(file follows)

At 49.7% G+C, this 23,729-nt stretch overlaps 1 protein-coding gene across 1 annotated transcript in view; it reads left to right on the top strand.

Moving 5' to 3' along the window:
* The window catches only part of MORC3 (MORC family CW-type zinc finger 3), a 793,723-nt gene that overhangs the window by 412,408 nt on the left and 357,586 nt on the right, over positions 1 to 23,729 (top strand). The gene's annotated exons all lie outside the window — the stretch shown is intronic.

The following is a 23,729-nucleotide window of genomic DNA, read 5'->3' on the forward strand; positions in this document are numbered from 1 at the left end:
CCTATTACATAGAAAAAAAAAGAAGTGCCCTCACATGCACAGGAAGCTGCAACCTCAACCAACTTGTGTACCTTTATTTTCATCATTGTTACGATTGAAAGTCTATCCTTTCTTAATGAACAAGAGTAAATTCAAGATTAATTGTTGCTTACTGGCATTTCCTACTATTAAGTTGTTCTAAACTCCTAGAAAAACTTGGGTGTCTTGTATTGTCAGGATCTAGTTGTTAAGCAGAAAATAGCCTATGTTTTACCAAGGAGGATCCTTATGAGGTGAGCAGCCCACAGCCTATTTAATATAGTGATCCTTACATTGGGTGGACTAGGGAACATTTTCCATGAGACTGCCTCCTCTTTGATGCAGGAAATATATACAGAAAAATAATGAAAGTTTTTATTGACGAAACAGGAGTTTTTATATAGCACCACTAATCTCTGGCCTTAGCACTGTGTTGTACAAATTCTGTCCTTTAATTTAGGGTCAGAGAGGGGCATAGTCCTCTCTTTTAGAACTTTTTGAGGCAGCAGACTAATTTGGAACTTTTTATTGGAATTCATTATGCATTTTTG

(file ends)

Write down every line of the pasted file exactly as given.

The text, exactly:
At 49.7% G+C, this 23,729-nt stretch overlaps 1 protein-coding gene across 1 annotated transcript in view; it reads left to right on the top strand.

Moving 5' to 3' along the window:
* The window catches only part of MORC3 (MORC family CW-type zinc finger 3), a 793,723-nt gene that overhangs the window by 412,408 nt on the left and 357,586 nt on the right, over positions 1 to 23,729 (top strand). The gene's annotated exons all lie outside the window — the stretch shown is intronic.

The following is a 23,729-nucleotide window of genomic DNA, read 5'->3' on the forward strand; positions in this document are numbered from 1 at the left end:
CCTATTACATAGAAAAAAAAAGAAGTGCCCTCACATGCACAGGAAGCTGCAACCTCAACCAACTTGTGTACCTTTATTTTCATCATTGTTACGATTGAAAGTCTATCCTTTCTTAATGAACAAGAGTAAATTCAAGATTAATTGTTGCTTACTGGCATTTCCTACTATTAAGTTGTTCTAAACTCCTAGAAAAACTTGGGTGTCTTGTATTGTCAGGATCTAGTTGTTAAGCAGAAAATAGCCTATGTTTTACCAAGGAGGATCCTTATGAGGTGAGCAGCCCACAGCCTATTTAATATAGTGATCCTTACATTGGGTGGACTAGGGAACATTTTCCATGAGACTGCCTCCTCTTTGATGCAGGAAATATATACAGAAAAATAATGAAAGTTTTTATTGACGAAACAGGAGTTTTTATATAGCACCACTAATCTCTGGCCTTAGCACTGTGTTGTACAAATTCTGTCCTTTAATTTAGGGTCAGAGAGGGGCATAGTCCTCTCTTTTAGAACTTTTTGAGGCAGCAGACTAATTTGGAACTTTTTATTGGAATTCATTATGCATTTTTG